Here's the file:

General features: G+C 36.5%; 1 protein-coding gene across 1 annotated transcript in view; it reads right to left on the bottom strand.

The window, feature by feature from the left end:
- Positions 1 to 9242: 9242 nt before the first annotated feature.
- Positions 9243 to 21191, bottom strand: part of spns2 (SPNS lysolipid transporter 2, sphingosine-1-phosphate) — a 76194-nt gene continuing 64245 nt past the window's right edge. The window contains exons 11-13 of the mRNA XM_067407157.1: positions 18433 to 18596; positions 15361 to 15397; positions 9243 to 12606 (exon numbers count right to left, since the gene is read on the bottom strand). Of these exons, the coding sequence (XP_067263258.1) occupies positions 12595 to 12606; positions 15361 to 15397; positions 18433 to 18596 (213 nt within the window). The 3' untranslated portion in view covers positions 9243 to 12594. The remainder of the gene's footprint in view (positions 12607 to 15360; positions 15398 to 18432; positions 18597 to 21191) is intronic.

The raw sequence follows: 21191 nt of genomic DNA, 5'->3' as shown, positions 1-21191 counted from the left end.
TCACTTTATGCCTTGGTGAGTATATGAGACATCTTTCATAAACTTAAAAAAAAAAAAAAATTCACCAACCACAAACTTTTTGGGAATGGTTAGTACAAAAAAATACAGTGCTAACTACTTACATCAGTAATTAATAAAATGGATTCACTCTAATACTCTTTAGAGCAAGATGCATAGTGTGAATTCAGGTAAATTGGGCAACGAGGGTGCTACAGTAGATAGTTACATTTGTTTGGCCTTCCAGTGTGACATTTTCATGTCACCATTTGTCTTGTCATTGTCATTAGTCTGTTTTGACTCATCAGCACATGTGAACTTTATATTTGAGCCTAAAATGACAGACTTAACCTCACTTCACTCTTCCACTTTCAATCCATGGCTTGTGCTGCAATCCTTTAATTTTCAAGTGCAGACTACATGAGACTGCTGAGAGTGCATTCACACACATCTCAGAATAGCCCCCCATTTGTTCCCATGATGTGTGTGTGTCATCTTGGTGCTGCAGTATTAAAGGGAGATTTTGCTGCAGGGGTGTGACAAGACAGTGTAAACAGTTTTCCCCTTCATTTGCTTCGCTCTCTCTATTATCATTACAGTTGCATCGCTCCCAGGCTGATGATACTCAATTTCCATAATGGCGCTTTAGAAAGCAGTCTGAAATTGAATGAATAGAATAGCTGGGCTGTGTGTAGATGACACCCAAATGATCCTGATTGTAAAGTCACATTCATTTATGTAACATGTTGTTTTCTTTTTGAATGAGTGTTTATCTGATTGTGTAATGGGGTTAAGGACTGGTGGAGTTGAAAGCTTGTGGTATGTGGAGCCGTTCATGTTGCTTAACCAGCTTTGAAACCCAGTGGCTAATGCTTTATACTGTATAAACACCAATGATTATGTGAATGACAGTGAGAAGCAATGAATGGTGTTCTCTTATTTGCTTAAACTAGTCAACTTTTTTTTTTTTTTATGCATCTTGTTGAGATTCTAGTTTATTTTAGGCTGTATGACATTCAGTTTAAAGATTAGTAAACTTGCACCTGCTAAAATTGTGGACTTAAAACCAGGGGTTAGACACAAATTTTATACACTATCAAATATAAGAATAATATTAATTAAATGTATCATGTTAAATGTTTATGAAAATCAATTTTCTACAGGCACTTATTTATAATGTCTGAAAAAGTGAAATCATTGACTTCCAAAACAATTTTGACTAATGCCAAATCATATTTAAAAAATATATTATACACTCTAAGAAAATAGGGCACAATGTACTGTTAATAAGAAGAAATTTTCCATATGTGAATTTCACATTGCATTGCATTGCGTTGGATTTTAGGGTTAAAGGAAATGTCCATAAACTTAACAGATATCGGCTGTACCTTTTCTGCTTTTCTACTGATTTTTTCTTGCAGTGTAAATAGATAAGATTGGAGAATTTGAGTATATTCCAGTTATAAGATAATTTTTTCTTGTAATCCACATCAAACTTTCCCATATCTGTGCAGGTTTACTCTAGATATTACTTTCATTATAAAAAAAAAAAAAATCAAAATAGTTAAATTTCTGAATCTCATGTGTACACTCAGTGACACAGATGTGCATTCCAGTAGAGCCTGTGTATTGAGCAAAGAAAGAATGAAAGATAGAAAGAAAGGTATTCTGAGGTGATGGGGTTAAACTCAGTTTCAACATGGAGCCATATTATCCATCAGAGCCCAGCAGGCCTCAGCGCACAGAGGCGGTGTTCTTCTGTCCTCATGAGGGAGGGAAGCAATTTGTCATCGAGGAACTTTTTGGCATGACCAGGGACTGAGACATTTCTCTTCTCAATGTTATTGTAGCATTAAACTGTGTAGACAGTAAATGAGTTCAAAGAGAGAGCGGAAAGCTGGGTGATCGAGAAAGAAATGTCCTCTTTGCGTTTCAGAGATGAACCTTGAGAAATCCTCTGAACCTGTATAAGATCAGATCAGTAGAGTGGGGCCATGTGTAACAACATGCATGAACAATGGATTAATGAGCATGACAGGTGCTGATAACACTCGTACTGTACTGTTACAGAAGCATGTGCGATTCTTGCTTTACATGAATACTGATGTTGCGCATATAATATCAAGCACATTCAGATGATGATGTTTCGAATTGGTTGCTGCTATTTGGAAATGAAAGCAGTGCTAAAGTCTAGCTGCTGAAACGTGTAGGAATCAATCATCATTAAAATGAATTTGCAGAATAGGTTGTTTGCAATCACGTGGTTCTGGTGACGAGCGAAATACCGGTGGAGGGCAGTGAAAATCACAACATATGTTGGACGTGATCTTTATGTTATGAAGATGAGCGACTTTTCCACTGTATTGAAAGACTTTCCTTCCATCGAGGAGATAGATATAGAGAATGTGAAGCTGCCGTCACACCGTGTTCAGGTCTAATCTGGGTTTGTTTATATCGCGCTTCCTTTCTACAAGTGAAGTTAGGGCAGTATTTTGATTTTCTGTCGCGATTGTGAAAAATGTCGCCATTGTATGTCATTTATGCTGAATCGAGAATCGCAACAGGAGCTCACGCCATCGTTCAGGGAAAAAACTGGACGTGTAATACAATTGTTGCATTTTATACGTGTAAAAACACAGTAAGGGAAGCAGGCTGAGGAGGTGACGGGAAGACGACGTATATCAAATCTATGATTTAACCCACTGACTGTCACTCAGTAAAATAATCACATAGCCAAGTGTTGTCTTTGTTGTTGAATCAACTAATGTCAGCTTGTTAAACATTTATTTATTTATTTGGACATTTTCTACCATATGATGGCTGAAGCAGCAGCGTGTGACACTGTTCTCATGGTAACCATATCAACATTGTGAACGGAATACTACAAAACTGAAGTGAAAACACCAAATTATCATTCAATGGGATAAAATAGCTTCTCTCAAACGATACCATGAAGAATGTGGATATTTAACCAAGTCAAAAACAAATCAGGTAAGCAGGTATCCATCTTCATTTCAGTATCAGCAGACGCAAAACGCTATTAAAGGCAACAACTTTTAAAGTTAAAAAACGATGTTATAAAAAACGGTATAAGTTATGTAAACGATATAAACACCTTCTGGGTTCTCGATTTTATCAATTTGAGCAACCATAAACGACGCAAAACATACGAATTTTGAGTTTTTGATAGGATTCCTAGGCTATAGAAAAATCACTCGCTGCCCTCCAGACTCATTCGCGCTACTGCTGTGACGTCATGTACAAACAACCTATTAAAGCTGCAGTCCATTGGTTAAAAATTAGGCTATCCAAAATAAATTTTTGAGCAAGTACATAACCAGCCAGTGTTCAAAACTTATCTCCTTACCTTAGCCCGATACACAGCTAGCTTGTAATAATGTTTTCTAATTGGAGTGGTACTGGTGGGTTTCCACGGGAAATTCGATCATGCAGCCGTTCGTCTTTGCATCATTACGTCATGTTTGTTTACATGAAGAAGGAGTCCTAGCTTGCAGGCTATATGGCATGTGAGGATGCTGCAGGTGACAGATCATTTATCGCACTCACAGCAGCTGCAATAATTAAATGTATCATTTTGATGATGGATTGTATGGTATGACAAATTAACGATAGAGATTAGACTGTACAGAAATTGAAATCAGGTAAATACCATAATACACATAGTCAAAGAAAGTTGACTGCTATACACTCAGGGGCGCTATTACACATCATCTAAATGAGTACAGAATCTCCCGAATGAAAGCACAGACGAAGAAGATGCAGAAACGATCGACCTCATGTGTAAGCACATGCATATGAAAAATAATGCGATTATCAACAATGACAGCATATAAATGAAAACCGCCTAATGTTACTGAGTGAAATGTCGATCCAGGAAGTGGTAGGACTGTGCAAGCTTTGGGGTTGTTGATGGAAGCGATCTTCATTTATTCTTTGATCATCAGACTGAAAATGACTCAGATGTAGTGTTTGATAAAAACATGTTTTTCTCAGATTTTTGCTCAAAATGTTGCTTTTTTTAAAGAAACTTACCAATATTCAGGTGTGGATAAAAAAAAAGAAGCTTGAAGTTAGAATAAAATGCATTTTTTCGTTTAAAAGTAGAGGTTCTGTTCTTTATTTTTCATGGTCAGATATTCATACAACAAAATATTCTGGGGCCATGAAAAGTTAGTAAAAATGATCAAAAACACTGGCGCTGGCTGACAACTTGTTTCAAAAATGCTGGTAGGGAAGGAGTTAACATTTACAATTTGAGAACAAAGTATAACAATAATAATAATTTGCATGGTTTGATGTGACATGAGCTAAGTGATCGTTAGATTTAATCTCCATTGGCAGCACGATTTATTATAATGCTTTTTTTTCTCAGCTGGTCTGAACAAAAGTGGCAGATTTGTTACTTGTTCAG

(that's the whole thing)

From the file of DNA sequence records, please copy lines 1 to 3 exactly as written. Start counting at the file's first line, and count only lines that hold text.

General features: G+C 36.5%; 1 protein-coding gene across 1 annotated transcript in view; it reads right to left on the bottom strand.

The window, feature by feature from the left end:
- Positions 1 to 9242: 9242 nt before the first annotated feature.